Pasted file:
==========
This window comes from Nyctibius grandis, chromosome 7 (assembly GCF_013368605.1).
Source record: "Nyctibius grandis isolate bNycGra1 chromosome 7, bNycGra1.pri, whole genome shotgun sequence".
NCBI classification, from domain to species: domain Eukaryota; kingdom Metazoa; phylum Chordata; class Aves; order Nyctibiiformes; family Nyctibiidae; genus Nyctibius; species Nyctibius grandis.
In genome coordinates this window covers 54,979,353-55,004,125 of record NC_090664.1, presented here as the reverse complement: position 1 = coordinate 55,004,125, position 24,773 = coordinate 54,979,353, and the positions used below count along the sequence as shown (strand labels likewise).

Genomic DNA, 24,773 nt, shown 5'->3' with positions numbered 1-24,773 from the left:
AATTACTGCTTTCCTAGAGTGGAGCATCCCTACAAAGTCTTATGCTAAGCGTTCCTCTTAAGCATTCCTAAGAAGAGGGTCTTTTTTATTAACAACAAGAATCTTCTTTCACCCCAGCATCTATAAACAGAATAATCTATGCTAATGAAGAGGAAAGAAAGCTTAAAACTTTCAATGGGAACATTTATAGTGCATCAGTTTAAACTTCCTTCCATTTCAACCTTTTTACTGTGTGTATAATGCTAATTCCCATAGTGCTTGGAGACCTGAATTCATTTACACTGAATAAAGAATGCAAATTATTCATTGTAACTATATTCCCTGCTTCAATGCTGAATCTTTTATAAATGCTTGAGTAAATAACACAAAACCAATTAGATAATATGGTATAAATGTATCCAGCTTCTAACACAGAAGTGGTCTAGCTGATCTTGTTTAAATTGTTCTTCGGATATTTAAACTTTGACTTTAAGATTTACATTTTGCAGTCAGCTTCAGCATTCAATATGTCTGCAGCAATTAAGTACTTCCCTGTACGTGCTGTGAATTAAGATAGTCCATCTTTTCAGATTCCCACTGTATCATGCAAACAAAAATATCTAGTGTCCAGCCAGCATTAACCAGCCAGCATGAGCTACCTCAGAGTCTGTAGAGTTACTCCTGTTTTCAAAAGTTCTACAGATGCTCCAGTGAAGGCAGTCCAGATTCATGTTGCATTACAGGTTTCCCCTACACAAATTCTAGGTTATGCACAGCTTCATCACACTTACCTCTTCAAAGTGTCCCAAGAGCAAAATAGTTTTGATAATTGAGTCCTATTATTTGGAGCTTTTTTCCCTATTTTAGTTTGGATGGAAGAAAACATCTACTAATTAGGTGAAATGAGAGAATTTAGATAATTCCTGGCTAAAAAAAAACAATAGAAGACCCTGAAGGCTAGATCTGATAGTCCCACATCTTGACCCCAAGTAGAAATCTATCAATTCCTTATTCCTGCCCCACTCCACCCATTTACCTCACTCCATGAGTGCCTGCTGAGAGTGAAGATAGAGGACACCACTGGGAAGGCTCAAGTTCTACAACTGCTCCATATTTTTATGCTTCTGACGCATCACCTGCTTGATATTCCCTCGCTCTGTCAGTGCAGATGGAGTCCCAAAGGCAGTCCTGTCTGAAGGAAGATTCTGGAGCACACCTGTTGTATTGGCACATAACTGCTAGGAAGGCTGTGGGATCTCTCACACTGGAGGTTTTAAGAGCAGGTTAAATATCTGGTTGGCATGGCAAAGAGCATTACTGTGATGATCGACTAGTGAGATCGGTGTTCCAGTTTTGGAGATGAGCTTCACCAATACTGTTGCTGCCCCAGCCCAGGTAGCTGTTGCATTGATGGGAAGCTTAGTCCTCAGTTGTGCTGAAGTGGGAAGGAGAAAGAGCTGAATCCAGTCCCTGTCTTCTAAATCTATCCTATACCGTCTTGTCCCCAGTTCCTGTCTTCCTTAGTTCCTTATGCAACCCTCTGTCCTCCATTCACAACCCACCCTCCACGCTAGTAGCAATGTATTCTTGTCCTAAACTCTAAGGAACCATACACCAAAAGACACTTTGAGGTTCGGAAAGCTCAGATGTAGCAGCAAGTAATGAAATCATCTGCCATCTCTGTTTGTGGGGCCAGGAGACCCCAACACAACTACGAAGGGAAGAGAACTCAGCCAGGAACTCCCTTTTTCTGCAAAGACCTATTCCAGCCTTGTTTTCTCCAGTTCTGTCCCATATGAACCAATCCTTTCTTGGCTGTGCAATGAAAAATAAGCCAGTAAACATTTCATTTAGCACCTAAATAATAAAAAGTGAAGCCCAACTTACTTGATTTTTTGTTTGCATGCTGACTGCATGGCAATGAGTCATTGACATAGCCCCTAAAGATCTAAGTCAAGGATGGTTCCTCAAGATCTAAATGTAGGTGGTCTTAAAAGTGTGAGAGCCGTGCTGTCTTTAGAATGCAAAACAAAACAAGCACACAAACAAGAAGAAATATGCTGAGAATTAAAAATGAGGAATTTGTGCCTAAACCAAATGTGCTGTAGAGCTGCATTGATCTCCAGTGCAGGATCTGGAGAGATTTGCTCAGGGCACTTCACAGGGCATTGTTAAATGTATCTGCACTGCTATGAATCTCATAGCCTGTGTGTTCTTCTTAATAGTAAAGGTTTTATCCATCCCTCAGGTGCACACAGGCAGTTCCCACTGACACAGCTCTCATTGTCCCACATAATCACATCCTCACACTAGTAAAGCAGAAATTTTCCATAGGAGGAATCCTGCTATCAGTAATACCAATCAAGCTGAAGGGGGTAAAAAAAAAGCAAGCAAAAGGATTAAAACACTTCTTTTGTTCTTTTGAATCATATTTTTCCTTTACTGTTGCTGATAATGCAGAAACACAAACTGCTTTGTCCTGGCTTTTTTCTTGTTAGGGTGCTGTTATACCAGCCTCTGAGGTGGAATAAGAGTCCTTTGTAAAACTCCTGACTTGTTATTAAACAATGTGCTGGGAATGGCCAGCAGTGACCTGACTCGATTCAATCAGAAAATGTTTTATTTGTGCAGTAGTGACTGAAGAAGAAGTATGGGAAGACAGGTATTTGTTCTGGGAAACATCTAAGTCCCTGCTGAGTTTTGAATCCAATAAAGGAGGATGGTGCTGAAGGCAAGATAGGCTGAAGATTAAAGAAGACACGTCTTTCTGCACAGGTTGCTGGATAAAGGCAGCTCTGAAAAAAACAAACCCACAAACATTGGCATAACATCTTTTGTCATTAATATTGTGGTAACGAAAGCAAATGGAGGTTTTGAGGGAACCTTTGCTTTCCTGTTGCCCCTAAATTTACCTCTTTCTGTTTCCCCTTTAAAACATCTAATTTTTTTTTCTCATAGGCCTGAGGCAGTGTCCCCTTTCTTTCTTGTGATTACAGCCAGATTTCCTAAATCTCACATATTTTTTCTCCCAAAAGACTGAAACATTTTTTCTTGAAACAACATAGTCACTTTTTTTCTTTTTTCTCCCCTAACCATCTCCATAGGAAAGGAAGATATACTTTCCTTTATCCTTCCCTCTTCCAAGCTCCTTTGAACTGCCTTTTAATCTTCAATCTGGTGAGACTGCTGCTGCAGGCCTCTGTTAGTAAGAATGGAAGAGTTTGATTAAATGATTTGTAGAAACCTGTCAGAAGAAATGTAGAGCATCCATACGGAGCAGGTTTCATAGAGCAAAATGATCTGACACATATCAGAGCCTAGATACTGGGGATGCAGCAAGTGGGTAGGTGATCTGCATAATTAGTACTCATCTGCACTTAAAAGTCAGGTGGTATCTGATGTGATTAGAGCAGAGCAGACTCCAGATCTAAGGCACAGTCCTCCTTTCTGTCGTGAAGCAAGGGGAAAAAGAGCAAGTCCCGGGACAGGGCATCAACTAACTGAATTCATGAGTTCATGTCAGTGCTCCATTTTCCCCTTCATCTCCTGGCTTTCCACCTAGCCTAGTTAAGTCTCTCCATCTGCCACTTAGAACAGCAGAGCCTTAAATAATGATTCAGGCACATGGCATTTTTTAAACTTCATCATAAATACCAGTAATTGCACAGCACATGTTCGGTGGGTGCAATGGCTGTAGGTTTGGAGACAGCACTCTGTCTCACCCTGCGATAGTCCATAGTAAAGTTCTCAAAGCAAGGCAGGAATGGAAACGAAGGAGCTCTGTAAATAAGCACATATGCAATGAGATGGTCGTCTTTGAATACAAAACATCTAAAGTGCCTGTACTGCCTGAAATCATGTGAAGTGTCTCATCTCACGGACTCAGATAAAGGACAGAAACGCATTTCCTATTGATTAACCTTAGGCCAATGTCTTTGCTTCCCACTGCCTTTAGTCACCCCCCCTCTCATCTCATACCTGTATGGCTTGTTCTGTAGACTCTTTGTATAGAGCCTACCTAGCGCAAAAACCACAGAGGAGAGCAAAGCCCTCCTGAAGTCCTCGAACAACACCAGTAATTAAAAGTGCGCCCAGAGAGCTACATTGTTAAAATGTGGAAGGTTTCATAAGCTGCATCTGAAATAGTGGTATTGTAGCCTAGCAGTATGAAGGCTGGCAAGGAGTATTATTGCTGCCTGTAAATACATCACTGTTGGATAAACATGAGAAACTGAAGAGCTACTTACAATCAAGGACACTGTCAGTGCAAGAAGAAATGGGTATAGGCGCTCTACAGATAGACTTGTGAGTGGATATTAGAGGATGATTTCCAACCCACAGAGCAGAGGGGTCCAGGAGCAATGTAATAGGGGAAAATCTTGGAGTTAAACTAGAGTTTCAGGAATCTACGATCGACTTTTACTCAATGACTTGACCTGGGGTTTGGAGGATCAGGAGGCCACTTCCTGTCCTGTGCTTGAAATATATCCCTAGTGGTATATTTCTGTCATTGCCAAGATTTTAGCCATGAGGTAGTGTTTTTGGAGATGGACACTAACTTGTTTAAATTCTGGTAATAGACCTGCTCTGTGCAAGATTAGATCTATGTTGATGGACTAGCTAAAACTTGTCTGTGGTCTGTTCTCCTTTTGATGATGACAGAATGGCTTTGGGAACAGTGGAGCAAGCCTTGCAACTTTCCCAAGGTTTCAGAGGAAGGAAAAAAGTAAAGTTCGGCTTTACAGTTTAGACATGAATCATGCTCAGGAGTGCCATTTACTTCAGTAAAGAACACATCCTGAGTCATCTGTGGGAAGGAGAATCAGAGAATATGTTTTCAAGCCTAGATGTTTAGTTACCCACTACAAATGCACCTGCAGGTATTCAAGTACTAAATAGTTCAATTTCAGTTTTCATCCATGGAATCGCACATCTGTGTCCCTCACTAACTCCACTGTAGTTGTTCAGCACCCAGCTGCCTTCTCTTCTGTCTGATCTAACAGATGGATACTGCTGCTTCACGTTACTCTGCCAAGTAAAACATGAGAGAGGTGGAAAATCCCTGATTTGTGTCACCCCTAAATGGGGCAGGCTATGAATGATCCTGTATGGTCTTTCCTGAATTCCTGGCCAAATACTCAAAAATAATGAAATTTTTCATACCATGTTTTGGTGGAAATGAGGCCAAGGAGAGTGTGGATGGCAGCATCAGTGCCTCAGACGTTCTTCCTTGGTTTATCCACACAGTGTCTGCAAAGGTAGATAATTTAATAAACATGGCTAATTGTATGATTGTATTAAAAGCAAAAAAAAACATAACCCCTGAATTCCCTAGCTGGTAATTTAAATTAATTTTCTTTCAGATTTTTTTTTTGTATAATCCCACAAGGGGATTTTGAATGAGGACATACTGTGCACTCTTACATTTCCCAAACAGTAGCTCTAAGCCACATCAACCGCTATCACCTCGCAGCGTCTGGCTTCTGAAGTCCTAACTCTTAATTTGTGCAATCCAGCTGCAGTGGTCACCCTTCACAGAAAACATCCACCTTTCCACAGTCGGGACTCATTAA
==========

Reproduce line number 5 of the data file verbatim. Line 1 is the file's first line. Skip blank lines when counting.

Genomic DNA, 24,773 nt, shown 5'->3' with positions numbered 1-24,773 from the left: